Intermarket Surveillance Group
June 18, 2003
Jonathan G. Katz
RE: NASDAQ Petition Relating to the Regulation of NASDAQ-Listed Securities Release No. 34-47849
Dear Mr. Katz:
I am writing on behalf of the Intermarket Surveillance Group ("ISG") in response to the NASDAQ petition dated April 11, 2003 (the "Petition") and attached white paper dated January 24, 2003 (the "White Paper"). In those documents, NASDAQ makes a number of inaccurate statements relating to the ISG as a group and the shared information systems of the ISG.1 ISG believes that NASDAQ's dismissal of ISG's role in providing a framework for cooperation among the ISG participants is shortsighted and ignores the significant advances in coordinated regulation implemented by the ISG participants over the twenty years since its inception.
In light of NASDAQ's assertions, we believe a clear understanding of the ISG model and the role it serves is key to a proper and complete review of the Petition. As a result, we are writing today in order to provide an overview of ISG and the important functions it performs within the regulatory framework for the U.S. securities markets. In doing so, we respond to the Securities and Exchange Commission's (the "Commission's") request for comment on the Petition in regard to ISG's usefulness as a mechanism for coordinating intermarket regulatory efforts and its ability to facilitate comprehensive regulatory coverage.2
At the urging of the Commission, ISG was created in 1983 to, as the name implies, coordinate intermarket surveillance among the self-regulatory organizations ("SROs"). In essence, ISG is an information-sharing cooperative governed by a written agreement (the "ISG Agreement") signed by each of its participant members ("Participants").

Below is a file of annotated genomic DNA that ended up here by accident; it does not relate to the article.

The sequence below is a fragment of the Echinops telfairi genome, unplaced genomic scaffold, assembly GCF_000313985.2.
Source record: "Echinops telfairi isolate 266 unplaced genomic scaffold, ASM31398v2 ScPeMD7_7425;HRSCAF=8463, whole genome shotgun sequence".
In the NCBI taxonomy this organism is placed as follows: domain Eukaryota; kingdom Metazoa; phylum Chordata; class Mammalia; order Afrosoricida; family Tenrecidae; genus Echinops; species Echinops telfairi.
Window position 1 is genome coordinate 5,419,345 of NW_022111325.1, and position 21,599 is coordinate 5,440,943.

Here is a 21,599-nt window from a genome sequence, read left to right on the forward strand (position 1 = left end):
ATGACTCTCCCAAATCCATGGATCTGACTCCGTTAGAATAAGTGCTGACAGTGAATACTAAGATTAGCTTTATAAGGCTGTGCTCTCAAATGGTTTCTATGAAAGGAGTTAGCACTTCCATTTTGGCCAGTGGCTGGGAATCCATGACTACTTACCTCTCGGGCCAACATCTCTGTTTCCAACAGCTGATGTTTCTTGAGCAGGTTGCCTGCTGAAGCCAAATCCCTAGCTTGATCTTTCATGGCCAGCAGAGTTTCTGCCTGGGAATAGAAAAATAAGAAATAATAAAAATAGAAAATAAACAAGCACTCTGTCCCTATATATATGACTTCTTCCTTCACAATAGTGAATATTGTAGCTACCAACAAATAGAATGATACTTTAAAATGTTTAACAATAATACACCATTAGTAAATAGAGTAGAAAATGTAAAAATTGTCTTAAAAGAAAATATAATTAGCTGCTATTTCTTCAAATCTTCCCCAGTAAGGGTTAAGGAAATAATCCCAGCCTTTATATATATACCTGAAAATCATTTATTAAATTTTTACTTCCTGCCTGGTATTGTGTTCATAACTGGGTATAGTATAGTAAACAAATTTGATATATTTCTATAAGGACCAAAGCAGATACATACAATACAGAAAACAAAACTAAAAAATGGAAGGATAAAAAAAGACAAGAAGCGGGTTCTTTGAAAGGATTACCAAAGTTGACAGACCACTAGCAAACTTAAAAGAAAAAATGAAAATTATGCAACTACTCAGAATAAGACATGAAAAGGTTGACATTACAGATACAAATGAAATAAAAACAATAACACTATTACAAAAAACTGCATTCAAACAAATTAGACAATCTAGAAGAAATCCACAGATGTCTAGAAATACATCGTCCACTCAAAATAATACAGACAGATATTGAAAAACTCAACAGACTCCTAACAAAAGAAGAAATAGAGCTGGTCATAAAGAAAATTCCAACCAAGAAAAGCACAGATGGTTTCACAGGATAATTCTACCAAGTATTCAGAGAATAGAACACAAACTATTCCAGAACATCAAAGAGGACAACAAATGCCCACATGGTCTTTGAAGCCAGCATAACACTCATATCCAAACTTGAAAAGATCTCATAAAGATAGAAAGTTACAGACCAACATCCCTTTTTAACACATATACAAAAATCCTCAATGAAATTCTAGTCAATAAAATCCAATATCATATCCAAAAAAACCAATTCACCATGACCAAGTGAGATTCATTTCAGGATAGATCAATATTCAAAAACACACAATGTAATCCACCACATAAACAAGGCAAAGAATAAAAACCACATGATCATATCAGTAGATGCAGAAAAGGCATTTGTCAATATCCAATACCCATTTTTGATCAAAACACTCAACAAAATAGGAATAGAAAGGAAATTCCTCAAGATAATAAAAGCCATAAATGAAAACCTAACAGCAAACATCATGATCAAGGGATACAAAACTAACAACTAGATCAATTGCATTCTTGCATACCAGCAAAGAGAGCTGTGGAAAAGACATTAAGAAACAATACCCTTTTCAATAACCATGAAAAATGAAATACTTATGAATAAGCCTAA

Although the ISG Agreement was not established under Section 11A or 17(d) of the Securities Exchange Act of 1934, the Commission has recognized the importance of ISG by requiring new markets to become ISG members as a condition of registration.3 ISG's full members are the American Stock Exchange ("AMEX"), Boston Stock Exchange ("BSE"), Chicago Board Options Exchange ("CBOE"), Chicago Stock Exchange ("CHX"), Cincinnati Stock Exchange ("CSE"), International Securities Exchange ("ISE"), National Association of Securities Dealers ("NASD" - which is the SRO serving as NASDAQ's regulator), New York Stock Exchange ("NYSE"), Pacific Exchange ("PCX") and the Philadelphia Stock Exchange ("PHLX") (collectively "Full Members").4 Each of the Full Members is an SRO for which the Commission has direct oversight. As a result, the regulatory procedures that these SROs have developed, individually and jointly, including those developed for insider trading and certain types of market manipulation, are subject to Commission jurisdiction and are regularly examined for sufficiency.
The goal of ISG is to enhance intermarket surveillance, to assure the integrity of trading and to provide investor protection. As its primary functions, ISG coordinates surveillance and investigations among each of the SROs in and across a diverse population of securities products including equities, options and futures. In this regard, ISG has established information sharing arrangements that provide for the exchange of market data surveillance information among the SROs through various means. In connection with the routine sharing of information, ISG has also defined certain types of violations that can occur across markets and the Full Members have consistently worked together to coordinate regulatory responsibilities.
On a routine basis, ISG Full Members share audit trail information, and on a monthly basis, collect and share short interest data. ISG has developed and implemented investigative practices for coordinated investigations. Further it has established a sub-group on surveillance practices to supplement the existing ISG sub-groups. ISG's general meetings held three times each year, as well as frequent meetings of the Surveillance Practices, Surveillance Investigative Practices, Technology, and Option sub-groups, have resulted in more uniform definitions of intermarket abuses and have provided a forum for coordinating joint surveillance efforts.